The village of Kampung Naga in Indonesia’s West Java province has for decades eschewed modernization for a way of life rooted in a deep spiritual connection to nature.
Kampung Naga families have worked for generations to preserve the forest in the Ciwulan River Basin, all under the guidance of a customary rule book.
They have also worked to reintroduce more than 10 variants of rice seeds that were phased out during the 1950s in favor of new higher-yield varieties.
Today, Kampung Naga offers a limited form of tourism, aimed at presenting the community’s customary traditions to a handful of curious outsiders at a time.
KAMPUNG NAGA, Indonesia — Ucu Suherlin pictures his community as a small fishing boat in the center of a perfect storm. As the kuncen naga, or senior customary elder, 55-year-old Ucu is at the helm of a small Indigenous village trying to maintain a traditional way of life in West Java province, an industrial heartland.
Kampung Naga, or “Dragon Village,” lies near the Ciwulan River and less than a kilometer (0.6 miles) from a main road linking the cities of Tasikmalaya and Garut in West Java, a province with a population larger than California’s but smaller than a tenth the area. It’s also Indonesia’s largest province by population.
In 1956, the village was burned to the ground by Darul Islam, a militant Islamist group that controlled parts of West Java in the 1950s. The violence also threatened to immolate generations of customary tradition.
“After that we experienced pareum obor,” Ucu told Mongabay, a Sundanese spiritual term meaning the dying of a torchlight.
Today, Kampung Naga’s tightly thatched roofs cascade neatly downhill among plots of rice and tall coconut palms. Under the village adat, an Indigenous belief system, thatches may point only north and south. Parents spend their days farming and making handicrafts from bamboo; young children play with traditionally made toy carts, which kick up dust in courtyards between traditionally built homes.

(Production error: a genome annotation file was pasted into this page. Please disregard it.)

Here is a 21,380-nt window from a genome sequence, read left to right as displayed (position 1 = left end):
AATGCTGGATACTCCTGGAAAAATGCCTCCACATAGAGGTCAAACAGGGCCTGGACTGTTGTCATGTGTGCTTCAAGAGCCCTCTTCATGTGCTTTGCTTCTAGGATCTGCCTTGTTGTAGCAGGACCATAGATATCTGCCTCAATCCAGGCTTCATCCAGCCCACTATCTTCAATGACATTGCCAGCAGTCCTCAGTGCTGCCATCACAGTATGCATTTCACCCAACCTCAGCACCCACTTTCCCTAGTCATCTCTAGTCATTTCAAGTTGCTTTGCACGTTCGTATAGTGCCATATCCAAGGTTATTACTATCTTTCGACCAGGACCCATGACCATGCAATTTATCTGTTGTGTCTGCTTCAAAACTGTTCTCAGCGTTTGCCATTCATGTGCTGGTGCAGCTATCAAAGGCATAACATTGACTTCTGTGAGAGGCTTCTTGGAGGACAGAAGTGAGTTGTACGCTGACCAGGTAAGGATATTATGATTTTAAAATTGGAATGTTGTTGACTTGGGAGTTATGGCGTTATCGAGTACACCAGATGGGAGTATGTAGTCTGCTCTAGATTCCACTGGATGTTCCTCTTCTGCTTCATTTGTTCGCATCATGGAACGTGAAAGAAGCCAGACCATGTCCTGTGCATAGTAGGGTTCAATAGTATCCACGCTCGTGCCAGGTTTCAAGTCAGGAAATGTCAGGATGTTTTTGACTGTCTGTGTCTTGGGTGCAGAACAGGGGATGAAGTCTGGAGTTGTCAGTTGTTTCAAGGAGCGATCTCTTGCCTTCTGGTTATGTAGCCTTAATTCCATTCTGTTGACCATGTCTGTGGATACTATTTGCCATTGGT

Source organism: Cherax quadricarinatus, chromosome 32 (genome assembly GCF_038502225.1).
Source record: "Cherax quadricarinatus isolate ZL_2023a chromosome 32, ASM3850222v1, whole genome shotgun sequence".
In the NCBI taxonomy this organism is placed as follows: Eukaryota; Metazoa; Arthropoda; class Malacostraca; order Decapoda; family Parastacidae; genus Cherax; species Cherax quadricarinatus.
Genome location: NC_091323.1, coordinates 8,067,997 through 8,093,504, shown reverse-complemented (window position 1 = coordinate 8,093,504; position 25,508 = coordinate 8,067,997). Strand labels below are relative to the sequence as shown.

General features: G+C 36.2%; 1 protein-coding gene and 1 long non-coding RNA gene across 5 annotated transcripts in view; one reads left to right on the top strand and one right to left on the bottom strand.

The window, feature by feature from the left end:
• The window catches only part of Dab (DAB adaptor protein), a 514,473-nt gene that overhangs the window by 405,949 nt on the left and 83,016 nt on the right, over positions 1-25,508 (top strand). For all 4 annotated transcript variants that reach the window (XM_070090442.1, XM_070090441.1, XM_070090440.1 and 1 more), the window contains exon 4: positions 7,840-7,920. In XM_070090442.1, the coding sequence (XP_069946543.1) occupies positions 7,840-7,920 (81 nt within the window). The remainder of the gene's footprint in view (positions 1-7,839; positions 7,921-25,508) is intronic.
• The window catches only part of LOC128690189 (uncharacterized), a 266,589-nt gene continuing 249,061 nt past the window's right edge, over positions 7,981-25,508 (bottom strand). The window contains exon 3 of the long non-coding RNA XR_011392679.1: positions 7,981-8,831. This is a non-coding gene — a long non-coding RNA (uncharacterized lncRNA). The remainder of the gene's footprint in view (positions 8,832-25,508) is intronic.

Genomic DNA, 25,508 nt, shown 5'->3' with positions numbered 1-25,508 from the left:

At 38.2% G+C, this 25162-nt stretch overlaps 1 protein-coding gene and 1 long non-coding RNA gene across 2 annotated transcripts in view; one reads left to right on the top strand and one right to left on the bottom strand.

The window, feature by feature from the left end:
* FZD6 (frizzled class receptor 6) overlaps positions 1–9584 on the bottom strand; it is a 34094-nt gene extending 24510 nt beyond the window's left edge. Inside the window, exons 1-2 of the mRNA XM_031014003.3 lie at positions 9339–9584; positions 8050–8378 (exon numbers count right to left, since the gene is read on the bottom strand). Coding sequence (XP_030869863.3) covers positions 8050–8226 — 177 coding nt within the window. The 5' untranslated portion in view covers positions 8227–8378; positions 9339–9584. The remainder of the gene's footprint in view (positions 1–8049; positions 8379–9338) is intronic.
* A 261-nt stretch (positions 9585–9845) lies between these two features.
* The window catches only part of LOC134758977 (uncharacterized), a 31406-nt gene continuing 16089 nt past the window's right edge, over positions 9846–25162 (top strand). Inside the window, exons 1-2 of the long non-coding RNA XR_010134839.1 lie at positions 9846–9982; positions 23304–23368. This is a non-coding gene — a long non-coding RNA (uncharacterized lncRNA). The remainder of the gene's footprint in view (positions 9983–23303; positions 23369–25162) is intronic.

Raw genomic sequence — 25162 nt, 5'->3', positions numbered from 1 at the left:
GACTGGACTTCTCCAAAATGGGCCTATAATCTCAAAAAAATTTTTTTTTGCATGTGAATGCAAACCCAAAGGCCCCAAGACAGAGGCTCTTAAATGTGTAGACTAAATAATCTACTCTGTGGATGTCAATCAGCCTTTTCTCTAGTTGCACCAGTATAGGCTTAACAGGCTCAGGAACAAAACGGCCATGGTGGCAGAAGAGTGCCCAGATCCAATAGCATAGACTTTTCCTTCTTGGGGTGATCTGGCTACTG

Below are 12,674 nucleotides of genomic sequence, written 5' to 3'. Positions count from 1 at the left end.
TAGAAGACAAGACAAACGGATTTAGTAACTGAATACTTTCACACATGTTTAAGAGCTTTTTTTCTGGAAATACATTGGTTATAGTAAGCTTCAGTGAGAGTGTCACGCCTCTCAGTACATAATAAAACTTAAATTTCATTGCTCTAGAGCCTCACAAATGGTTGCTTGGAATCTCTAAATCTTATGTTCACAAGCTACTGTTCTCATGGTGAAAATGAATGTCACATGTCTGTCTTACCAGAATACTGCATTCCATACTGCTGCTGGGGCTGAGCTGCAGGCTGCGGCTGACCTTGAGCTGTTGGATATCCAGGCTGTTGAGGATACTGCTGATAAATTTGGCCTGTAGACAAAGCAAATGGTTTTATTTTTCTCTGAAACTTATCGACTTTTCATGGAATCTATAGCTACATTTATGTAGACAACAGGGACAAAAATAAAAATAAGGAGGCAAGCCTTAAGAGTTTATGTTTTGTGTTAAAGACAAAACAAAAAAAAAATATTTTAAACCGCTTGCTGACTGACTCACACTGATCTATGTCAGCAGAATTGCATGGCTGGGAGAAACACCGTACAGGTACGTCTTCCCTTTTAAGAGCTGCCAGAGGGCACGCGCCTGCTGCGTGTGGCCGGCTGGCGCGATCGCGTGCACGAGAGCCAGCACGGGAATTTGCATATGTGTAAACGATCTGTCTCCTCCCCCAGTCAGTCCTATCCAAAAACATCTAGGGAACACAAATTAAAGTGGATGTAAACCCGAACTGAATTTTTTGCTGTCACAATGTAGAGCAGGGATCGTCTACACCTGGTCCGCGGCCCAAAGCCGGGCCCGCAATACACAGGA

Ucu’s outlook as kuncen naga was informed by his late father, Djadja Sutidja, who recognized (as the then-senior elder) that the customary society could not shut itself away entirely from the changes unfolding outside.
As kuncen naga, Ucu is charged with preserving and fostering customary values and rules that have stood for generations. One guiding principle is “ngaula karatu tumut kajaman,” which means to adapt in change.
But Kampung Naga has proved highly selective on how the society has adapted to the changing times. Village authorities have, for example, resisted taking up modern utilities, even as electricity cables and access to subsidized gas proliferated across West Java during recent decades. Families here continue to use kerosene and firewood for household fuel.
But while the village remains walled off from much of wider society, Ucu has built a more open approach to education and tourism.
After Ucu graduated from university in Jakarta, he returned to Kampung Naga with a plan to present the community’s customary traditions to a limited number of curious outsiders.
The main draw was the unique approach to conservation, he said. Kampung Naga families have worked for generations to preserve the forest in the Ciwulan River Basin, all under the guidance of a customary rule book.
That stewardship is determined by the principle of leuweung ban, which regulates an almost fundamentalist approach to conservation of the landscape. Even if a member of the community stumbles across a fallen branch, they may not pick it up.
Cutting down a tree is proscribed by Kampung Naga rules, with any violation subject to sanction from customary authorities.
Ucu’s late father stressed the importance of precise communication with outside authorities to conserve Kampung Naga’s way of life. Kampung Naga is a village of accomplished storytellers; several guides here recount customary rules and historical tales in fluent English with flair.
“Customs do not forbid citizens to study or go to school,” Ucu said. “Actually it is a requirement because it can help bridge tourists’ understanding of the way of life in the Kampung Naga community.”
Other projects include reintroducing more than 10 variants of rice seeds that were phased out during the Green Revolution, a period of profound shift in agriculture beginning in the 1950s that saw high-yield seeds widely introduced.
The success of this unusual tourism arrangement has drawn the attention of the government, which awarded Kampung Naga with a sustainable tourism accolade in 2019.
“We never discriminate among visitors — whether it be religion, ethnicity, or their origin,” Ucu said.
Ucu has since received offers to grow the small tourism venture, such as paved access from the nearest asphalt road.
“We refused that outright because we are not a commercial tourist attraction,” he said. “What use is the money if the customs are broken?”
Banner image: The thatched-roof houses of Kampung Naga. Image by Donny Iqbal for Mongabay.
This story was partly reported by Mongabay’s Indonesia team in an article first publishedhere on ourIndonesian site on Oct. 28, 2021.